some context - not that it matters much for this discussion -:
In order to test the various Osmocom components implementing GSM/3G
network elements, we are putting together a physical setup with 128
modems and 16 different base stations, all connected over wired coaxial
cables, with digital step attenuators, etc.
The purpose of ofono in this setup is to control lots of modems attached
to a PC, which then runs python software (osmo-gsm-tester) executing a
test suite using the dbus interface towards ofono, as well as various
other interfaces to our Osmocom GSM components.
On the one hand, we want to use plenty of identical modems at the same
time for parallel testing / load testing with reproducible result. On
the other hand, we will be using plenty of different modem models (and
are actually developing carrier boards for 12 mPCIe modems each right
now), in order to test interoperability with as many different baseband
processors, protocol stack vendors, protocol stack versions, etc.
For this to work, we need to make sure that the d-bus interactions on
the modem side actually perform the respective actions on the radio
This is of course a use case for which ofono was not primarily written,
but it is a *very* good candidate, given it's comprehensive dbus
interfaces for virtually every possible feature of a device (not just
the common simple voice call or sms cases, but also including
supplementary services, SIM toolkit, ...
The expectation is that low-level operations like changing the modem
onlie state trigger the corresponding transaction on the network (IMSI
ATTACH / IMSI DETACH). From our experience with ofono and some Sierra
and Gemalto modems, the way how the drivers use the modems does not
reliably guarantee that.
Also, the drivers seem to have tremendous problems with dealing properly
with modem boot-up. Most modems have some unsolicited indications
telling you when the AT interpreter is ready, when the SIM card is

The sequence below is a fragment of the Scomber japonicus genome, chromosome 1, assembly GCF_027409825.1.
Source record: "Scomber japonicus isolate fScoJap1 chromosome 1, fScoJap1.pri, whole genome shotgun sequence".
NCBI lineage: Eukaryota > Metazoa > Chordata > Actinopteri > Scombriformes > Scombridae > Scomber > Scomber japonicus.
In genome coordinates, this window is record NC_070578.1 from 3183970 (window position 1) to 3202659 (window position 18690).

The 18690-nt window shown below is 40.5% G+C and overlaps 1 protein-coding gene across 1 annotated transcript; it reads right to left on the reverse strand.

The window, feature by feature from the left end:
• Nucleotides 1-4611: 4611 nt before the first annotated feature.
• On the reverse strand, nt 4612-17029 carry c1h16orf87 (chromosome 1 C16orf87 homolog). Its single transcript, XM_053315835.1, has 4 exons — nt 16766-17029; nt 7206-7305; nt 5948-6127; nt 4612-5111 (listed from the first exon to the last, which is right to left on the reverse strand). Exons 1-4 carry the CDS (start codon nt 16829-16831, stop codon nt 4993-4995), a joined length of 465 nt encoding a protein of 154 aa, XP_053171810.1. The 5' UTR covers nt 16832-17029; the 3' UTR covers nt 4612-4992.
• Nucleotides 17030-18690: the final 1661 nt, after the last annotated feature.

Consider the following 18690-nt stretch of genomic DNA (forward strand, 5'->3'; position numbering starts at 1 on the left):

available, when the phonebook has been read, when the SMS have been
At least with those modems tested, ofono did not reliably behave due to
deficiencies particularly in the early start up of a modem, and when
repeatedly going through cycles of enable/online/offline/disable.
So for every modem model we use, we need to clean this up. However,
given that we are not ofono experts, and given that there is no actual
documentation on how the start-up of an ofono driver should deal with
the momdem (which interface should be bound when, in which order, ...)
it has been rather hard.
A 100% reliable behavior is important. ofono crashing and re-starting
due to modem driver interoperability issues would mean that a test case
fails, which in turn means that jenkins will report a test failure on
the respective commit to Osmocom that triggered execution of the test in
the first place.
The first-genreation hardware (not built by us) had 16 SL8082 attached
over UART, using quad-usb-serial chips. Using the USB path one could set
up persistent device names and then bind ofono on top.
The second hardware works with banks of 16 SL8082 modems each, so the
minimal configuration is one ofono process talking to 16 SL8082 over
USB. And here is where the devices disappear from the bus when going
On Wed, Jul 13, 2016 at 12:09:31PM -0500, Denis Kenzior wrote:
The best way to deal with this is not to have the modem reset :) Does
Sierra Wireless have any extensions to turn off this behavior?
But a lot of modems keep internal state unless you fully reset them. So
we actually have a storng incentive to make sure that no state is kept
between two executions of test cases, so doing a real reset actually is
what you want.
Having built devices with GSM/UMTS modems that constantly roam around
the planet abort marine vessels, visiting dozens to hundreds of cellular
networks every month and modems getting locked up in weird states, doing
full modem resets is a very desirable feature in all applications
requiring reproducible/reliable behavior.
> Examples for this are e.g. the Sierra Wireless SL808x series of
> where this behavior is documented and expected. But I'm sure there are
> others, at least I recall having seen this several times in the past.
Generally this isn't done by the modems. Some will physically power off
when you send them a CFUN=0. Then you'd need to replug the USB cable.
Well, if we talk about a consumer-grade USB stick: yes. But as soon as
you talk about industrial/M2M modems, you usually just have to pull the
PWRON pin or something thta is conneted to the pin which usually